Emergency Appliance Repair

A typical appliance repair emergency might be a leak or smoke or even a fire coming from the appliance.

In the event of an appliance emergency, unplug the appliance immediately and then call Long Appliance Repair for local appliance repair. If there’s an electrical fire resulting from one of the large or small appliances inside your house, we advise calling the town fire department before attempting to eliminate the fire on your own.

An electrical fire is scary and very dangerous, but there are a couple of steps to be prepared in the event of an emergency. If an electrical appliance is in flames, it is very important not to panic and remain calm. Follow these easy guidelines below to keep your house safe from electrical fires.

PREVENTING ELECTRICAL FIRES

Homeowners can prevent electrical fires before they start by following a few basic guidelines for appliance safety in a home. Do not plug in a lot of electrical devices into a single electrical outlet—the wiring can get overloaded and spark a fire, especially if there is clutter like paper or clothes nearby the outlet.

Sometimes we forget about the apparent dangers of larger residential appliances since they stay plugged in all of the time, but they can present as much of a fire hazard as small devices like toasters and heaters. Large appliances like a washing machine or dishwasher should not be left to run overnight or while you’re not at home, and try not to place a refrigerator or freezer in line of direct sunlight, in order to prevent possibly overworking their cooling systems.

Inspect all of the outlets regularly for excessive heat, signs of burns, and buzzing or crackling sounds that could point to electrical arcing. Make sure you keep at least one working smoke detector on each story of your home, and test the smoke detectors regularly to keep them in good working order.

WHAT NOT TO DO

If there’s an appliance repair emergency involving an electrical fire, it might be tempting to put out the flames with water, however water should not be used to put out an electrical appliance fire.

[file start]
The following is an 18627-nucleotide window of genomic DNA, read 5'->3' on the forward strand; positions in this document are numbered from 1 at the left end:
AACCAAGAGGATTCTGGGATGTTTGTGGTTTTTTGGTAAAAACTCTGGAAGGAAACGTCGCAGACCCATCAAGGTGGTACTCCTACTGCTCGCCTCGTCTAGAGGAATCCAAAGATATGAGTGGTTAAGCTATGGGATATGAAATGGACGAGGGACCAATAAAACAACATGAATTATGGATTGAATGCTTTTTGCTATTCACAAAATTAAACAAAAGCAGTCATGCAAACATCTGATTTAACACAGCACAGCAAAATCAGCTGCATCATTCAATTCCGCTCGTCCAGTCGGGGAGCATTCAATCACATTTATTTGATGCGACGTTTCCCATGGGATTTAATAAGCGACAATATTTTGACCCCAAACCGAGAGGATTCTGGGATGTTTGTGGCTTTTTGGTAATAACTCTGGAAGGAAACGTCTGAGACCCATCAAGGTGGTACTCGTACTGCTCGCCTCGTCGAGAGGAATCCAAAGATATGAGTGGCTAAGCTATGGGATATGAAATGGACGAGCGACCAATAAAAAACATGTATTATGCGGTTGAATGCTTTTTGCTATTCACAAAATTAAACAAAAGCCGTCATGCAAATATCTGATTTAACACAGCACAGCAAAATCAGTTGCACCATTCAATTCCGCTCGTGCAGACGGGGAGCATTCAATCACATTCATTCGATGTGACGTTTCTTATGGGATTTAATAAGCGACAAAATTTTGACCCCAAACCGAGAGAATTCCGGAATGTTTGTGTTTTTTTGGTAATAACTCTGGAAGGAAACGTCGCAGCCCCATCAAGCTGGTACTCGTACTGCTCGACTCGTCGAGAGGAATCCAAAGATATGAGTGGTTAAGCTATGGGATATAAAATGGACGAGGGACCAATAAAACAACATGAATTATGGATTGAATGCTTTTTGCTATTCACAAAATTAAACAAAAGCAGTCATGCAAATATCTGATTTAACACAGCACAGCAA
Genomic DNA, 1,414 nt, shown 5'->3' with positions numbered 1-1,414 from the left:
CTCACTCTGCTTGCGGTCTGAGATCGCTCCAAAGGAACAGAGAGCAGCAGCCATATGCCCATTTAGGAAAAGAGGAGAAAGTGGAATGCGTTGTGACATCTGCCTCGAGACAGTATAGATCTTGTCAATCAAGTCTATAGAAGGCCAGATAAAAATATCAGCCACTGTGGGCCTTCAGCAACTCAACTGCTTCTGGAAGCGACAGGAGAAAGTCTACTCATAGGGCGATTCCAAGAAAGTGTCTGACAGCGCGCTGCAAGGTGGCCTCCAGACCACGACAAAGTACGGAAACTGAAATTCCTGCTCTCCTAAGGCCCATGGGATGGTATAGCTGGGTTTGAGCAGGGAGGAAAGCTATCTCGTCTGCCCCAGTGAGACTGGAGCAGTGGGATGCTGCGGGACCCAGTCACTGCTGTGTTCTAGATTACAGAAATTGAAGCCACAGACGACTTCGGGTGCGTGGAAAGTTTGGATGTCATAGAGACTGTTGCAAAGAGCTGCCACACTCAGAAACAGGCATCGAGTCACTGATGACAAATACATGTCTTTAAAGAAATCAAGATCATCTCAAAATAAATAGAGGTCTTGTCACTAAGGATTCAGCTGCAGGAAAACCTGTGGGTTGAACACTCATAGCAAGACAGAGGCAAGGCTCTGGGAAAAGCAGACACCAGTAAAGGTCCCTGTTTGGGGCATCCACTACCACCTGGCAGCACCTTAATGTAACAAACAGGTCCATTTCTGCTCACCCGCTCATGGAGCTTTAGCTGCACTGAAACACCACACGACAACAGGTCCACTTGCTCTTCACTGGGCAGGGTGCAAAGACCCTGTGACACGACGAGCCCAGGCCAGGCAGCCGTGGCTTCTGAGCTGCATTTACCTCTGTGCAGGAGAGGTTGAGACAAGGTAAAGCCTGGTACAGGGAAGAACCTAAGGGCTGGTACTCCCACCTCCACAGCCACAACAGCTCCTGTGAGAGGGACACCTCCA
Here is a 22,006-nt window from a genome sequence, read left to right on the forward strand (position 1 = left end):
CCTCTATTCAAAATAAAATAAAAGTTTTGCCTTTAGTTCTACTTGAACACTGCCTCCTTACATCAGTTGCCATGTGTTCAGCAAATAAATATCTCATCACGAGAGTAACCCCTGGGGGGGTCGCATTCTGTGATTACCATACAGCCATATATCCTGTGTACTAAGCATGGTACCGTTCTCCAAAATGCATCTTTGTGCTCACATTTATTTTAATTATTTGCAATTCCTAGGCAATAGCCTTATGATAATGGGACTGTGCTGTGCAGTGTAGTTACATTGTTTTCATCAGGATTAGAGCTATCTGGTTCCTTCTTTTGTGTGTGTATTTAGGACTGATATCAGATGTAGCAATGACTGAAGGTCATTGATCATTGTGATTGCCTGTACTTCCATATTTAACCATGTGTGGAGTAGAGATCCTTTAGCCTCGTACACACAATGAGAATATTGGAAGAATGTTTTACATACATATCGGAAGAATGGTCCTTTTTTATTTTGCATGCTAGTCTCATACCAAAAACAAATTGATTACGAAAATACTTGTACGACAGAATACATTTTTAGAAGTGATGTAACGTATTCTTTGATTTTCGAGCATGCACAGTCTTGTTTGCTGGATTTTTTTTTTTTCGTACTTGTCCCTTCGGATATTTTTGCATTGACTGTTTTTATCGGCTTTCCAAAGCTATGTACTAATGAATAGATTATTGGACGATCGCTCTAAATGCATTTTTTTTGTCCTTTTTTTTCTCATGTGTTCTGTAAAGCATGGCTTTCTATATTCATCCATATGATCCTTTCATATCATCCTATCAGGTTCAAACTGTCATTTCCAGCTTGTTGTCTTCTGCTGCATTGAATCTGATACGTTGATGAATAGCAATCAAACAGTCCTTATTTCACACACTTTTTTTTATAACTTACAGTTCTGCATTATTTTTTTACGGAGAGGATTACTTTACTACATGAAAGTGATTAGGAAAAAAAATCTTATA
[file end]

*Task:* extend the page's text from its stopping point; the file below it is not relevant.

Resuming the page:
Water conducts electricity, and dumping water on or near a power source could give a harmful electrical shock. It might even make the fire stronger. Water could conduct electricity to additional parts of the room, increasing the risk of igniting other flammable objects in the area.

HOW TO EXTINGUISH AN ELECTRICAL FIRE

The first thing you want to do is to unplug the appliance from the power outlet and call the local fire department. Even if you are able to extinguish the fire yourself, it’s important to have help if the flames do get out of control.

For minor fires, you might be able to use baking soda to douse the fire. Covering the fuming or burning spot with some baking soda will sometimes prohibit oxygen flow to the flames with minimal risk of electrocution. Baking soda includes sodium bicarbonate, which is the same chemical used in regulation fire extinguishers. You may be able to extinguish a small fire with a heavy blanket, but only if the fire is small enough not to catch the heavy blanket on fire as well.

For big electrical appliance fires, you need a Type C fire extinguisher. You should always make sure you have at least one Type C fire extinguisher in your house. Extinguishers should also be checked often to make sure they aren’t expired. If there is a operational fire extinguisher in the home, just release the pin near the top, point the nozzle at the source of the flames, and press the handle. If the fire gets too big to put out by yourself or you are concerned the fire might block an exit, leave the house immediately, close the door , and then wait for assistance from the fire department.

For the smaller appliance fires, call Long Appliance Repair once the flames are extinguished and we will identify the reason for the fire and repair the appliance and restore it to its original condition.

OTHER RESOURCES:

Appliance Repair Cost
Appliance Repair Tips
Appliance Safety
Repair or Replace Appliances
Refrigerator Parts

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